There has been a lot of discussion in the capitalist press recently about the “K-shaped” nature of the economic recovery – where the rich have bounced back after the initial shock whilst the rest of us continue to suffer the effects of the crisis. But the concentration of wealth in the hands of an ever smaller section of society is a tendency inherent to capitalism, and is usually only accelerated by economic crises as smaller competitors, and those with no property, face financial ruin. This was described by Marx as the “theory of increasing misery” under capitalism – the process where wealth is gradually concentrated at the top, and misery for those at the bottom of society. 

Some critics may point to rising living standards following WWII as proof against Marx. But these gains were not the product of capitalist progress – rather they were the result of working class organisation and struggle. Capitalism’s role has been to roll back and attack these gains at every stage.

The New Deal, the far right and capitalist crisis

Periods of capitalist crisis have emerged at many points in history, and each time have pushed working class people to get organised and fight for an alternative. The mass movements and workers’ struggles that can develop pose a threat to the capitalist class who have an interest in upholding the status quo. This was also the case in the 1930s – and different wings of the capitalist class looked for different solutions. 

For some, increased state spending may be seen as a way of pacifying the leaderships of these movements by granting concessions, as with the New Deal in the US. This was the case in some wealthy nations, who could afford to grant such concessions. Other representatives of capitalism looked to confront the working class more directly. This often involves drumming up racism and reactionary forces to maintain their system, leading to the rise of fascism in many parts of Europe. Trotsky points out how, in both cases, the system is fundamentally kept intact and that as a result, even if they serve to push the problems down the line, neither route for the capitalists can address the issues at the heart of the crisis.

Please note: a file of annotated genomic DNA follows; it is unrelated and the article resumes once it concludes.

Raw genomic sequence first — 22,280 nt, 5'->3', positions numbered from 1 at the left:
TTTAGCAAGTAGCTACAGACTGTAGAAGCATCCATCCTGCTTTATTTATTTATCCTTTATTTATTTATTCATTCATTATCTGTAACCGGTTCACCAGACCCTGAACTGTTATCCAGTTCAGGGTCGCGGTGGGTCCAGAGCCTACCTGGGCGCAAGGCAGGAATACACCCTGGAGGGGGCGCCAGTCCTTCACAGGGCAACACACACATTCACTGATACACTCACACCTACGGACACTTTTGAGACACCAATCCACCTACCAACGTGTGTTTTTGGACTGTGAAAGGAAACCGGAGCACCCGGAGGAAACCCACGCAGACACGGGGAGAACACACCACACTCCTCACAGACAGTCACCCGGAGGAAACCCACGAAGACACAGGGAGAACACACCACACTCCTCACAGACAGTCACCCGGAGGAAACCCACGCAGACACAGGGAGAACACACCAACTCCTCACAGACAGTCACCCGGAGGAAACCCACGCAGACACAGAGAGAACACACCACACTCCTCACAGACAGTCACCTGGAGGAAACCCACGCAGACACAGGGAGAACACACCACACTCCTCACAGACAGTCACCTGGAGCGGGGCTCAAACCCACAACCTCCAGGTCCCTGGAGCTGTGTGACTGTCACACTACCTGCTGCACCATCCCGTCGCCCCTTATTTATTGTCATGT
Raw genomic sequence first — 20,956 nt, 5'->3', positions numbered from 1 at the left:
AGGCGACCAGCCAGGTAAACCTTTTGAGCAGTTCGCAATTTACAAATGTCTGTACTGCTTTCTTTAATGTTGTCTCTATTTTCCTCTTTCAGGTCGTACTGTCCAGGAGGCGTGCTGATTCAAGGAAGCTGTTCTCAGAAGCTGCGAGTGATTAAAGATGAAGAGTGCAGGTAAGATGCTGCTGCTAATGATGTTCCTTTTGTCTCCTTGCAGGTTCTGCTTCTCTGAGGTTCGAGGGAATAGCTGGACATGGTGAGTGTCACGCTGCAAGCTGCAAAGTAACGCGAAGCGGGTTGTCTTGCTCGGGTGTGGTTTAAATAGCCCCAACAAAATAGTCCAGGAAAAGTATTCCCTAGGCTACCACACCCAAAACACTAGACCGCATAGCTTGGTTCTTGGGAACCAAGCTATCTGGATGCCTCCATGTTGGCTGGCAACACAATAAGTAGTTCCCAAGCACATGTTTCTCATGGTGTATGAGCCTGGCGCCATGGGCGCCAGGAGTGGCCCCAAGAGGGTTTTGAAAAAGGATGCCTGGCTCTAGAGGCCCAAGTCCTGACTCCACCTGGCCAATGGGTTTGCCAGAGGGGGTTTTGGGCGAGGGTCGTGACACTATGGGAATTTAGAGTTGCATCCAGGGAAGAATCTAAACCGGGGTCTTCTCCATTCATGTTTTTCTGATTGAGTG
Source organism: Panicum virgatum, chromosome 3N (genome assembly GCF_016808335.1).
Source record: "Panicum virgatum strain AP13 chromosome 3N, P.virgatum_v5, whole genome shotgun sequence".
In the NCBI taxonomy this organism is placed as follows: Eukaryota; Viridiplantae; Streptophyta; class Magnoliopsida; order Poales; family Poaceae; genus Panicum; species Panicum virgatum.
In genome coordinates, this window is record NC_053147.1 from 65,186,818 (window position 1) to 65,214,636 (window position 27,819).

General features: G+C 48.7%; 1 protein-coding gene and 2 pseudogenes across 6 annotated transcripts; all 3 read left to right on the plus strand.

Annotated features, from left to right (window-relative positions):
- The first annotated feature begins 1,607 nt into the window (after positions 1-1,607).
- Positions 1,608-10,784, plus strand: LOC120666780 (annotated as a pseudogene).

The point at the core of Marxism is that capitalist production, based on profit, is unable to take society forward. This underpins the nature of capitalism whether in Marx’ time, the 20th century or even today where the chaotic response to the pandemic and the economic crisis has revealed that the system is still unable to resolve its own contradictions. A socialist solution is needed. We need to fight for real workers’ control over health and safety to protect workers and stop the spread of Covid-19. At the same time, the working day should be shortened with no loss of pay to create jobs for the masses of unemployed. 

Ultimately though, the only way to fully ensure a solution in the interests of ordinary people is by replacing the current capitalist system with a socialist one based on democratic planning by the vast majority of working class people in society. This would also allow us to address many of the other issues we face in society such as the climate crisis and racist state violence.

Ideas for a new generation

Neither Marx or Trotsky were merely critics of capitalism – they were also activists and revolutionaries at the forefront of the fight to change society. Marx himself said that “The philosophers have only interpreted the world, in various ways. The point, however, is to change it.”. Beyond just words, Marxist ideas provide us with the tools to change society and intervene in real struggles of working class people. 

‘Marxism In Our Time’ is an excellent example of how Marxism can be applied in new circumstances. It is an easy read, but rich in lessons and can be an invaluable guide to action for anyone looking to explore how we can fight the current system – as well as what kind of change we need.